here on the blog is to report on ETF inflows and outflows, which
is a great way to help investors identify emerging trends.
Something that always strikes me is that if you
read my blog posts, you might get the impression that the
categories I'm discussing (for example, broad US equity or high
yield bonds) are the only ETFs seeing any trading action.
But with ETFs making up more than 25% of equity market trading
volume most months, this simply isn't the case.
The truth is, even funds that don't have net inflows and
outflows - or
activity - can still experience considerable
trading volume. What's more, the fact that they do is a
great illustration of one of the most
salient benefits of ETFs
For many ETFs, significant two-way (buy and sell) activity
generally means that investors can trade the fund back and forth
without there being a need for
creations and redemptions
. The iShares Emerging Markets ETF (
) is a great example of this phenomenon. Because some of
tend to be thinly traded and hard to access, EEM has become a
preferred vehicle for trading these emerging markets
stocks. As a result, it has grown very large (~$39 billion
as of 9/11/13) and typically sees a lot of secondary market
For example, between August 6
(six consecutive trading days), EEM had no net inflows or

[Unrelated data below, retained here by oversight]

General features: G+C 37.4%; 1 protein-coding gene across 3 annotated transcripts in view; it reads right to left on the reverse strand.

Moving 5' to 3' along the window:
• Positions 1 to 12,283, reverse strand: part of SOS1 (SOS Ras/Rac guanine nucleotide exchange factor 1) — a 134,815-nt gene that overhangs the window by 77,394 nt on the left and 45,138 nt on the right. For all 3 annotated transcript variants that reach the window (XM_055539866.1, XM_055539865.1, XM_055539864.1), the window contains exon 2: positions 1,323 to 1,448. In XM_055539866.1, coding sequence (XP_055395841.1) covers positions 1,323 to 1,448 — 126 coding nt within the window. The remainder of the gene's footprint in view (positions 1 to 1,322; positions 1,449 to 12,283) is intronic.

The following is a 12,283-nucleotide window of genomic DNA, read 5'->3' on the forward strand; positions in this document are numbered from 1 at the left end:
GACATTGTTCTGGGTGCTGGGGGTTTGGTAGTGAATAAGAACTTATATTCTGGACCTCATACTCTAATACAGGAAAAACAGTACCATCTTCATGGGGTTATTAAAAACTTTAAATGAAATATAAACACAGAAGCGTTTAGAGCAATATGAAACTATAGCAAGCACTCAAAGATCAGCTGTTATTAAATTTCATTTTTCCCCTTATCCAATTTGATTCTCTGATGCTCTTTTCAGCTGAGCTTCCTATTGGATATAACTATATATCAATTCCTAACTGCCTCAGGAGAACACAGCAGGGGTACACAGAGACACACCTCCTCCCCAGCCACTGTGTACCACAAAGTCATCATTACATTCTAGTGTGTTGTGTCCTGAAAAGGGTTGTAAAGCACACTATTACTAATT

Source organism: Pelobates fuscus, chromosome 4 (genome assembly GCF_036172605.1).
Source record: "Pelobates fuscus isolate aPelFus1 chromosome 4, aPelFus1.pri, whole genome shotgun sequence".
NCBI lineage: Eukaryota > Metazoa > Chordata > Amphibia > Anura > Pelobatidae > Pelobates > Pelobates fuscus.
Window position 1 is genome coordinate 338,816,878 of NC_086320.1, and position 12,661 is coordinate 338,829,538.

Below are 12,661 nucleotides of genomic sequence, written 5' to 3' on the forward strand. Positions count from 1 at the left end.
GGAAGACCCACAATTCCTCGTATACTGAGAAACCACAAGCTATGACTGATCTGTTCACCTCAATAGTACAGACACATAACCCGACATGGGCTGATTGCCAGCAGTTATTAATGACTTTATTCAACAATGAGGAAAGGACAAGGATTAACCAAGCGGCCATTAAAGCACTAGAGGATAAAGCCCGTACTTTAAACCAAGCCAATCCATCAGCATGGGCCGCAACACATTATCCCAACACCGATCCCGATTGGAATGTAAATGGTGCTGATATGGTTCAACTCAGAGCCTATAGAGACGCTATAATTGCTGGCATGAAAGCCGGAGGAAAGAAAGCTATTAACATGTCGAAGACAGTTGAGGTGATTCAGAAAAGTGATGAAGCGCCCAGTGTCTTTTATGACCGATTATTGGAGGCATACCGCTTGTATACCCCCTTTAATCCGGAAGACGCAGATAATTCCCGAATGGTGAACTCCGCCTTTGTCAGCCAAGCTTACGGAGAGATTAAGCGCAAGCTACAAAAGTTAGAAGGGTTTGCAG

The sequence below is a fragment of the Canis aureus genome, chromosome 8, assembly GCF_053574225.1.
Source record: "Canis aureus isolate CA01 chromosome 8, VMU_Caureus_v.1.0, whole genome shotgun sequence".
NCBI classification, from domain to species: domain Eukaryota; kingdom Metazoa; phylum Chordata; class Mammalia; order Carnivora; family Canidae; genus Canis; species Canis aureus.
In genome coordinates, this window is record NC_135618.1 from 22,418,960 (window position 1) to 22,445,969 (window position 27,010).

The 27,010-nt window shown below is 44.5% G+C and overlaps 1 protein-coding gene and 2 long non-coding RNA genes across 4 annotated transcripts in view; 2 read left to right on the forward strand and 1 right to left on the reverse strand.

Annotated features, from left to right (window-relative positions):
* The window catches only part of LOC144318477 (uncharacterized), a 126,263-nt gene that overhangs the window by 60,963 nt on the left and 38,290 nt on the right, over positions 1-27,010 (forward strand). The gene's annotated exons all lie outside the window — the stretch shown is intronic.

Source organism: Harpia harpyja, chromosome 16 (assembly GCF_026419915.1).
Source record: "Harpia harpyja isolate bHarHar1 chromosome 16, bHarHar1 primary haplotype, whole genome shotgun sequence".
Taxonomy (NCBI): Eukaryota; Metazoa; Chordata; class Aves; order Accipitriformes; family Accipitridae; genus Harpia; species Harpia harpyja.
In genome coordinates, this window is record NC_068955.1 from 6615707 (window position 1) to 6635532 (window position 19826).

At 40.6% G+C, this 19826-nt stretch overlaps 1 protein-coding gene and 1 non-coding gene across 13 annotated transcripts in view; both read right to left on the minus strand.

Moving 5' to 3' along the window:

outflows. Meanwhile, the fund's average daily volume (ADV)
during that time was $2.4 billion. Close to
360 million shares, or $14.2 billion
, changed hands without any need to tap into primary market
liquidity. That's a lot of two-way volume.
There are a couple of big takeaways for investors.
Generally the more trading volume a security has, the tighter its
tends to be, which lowers the trading cost for investors.
In some cases, the ETF's spread is actually tighter than the
spread of its underlying securities - this is typically the case
with some of the more liquid ETFs out there (see below).
For example, EEM's spread of 2.3 basis points compares
favorably to the average weighted bid-ask spread for its
underlying basket of stocks at 45 basis points. That cost
savings, for the same economic exposure, can be attractive to
investors transacting in the secondary market and is a compelling
feature that many ETFs offer.
Sources BlackRock and Bloomberg as of 6/17/13.
Bid-ask spread is the time-weighted intraday spread averaged
over the previous 20 days.
In addition to the benefits of secondary market liquidity,
ETFs also benefit from the primary market function. When
there's significant supply or demand pressure on an ETF, shares
can simply be redeemed or created in order to meet investor
needs. This means that an ETF's on-screen liquidity (i.e.
shares available to trade) only tells part of the story, because
(APs) can always make more.
When we say that ETFs have "two layers of liquidity" or
"hidden liquidity", this is what we're referring to: the
secondary market, which can provide easier access and tighter
spreads, and the primary market, which can meet the supply and
demand needs of investors.
Sources: BlackRock and Bloomberg
Dodd Kittsley, CFA, is the Head of Global ETP Market
Trends Research for BlackRock and a regulator contributor to
. You can find more of his posts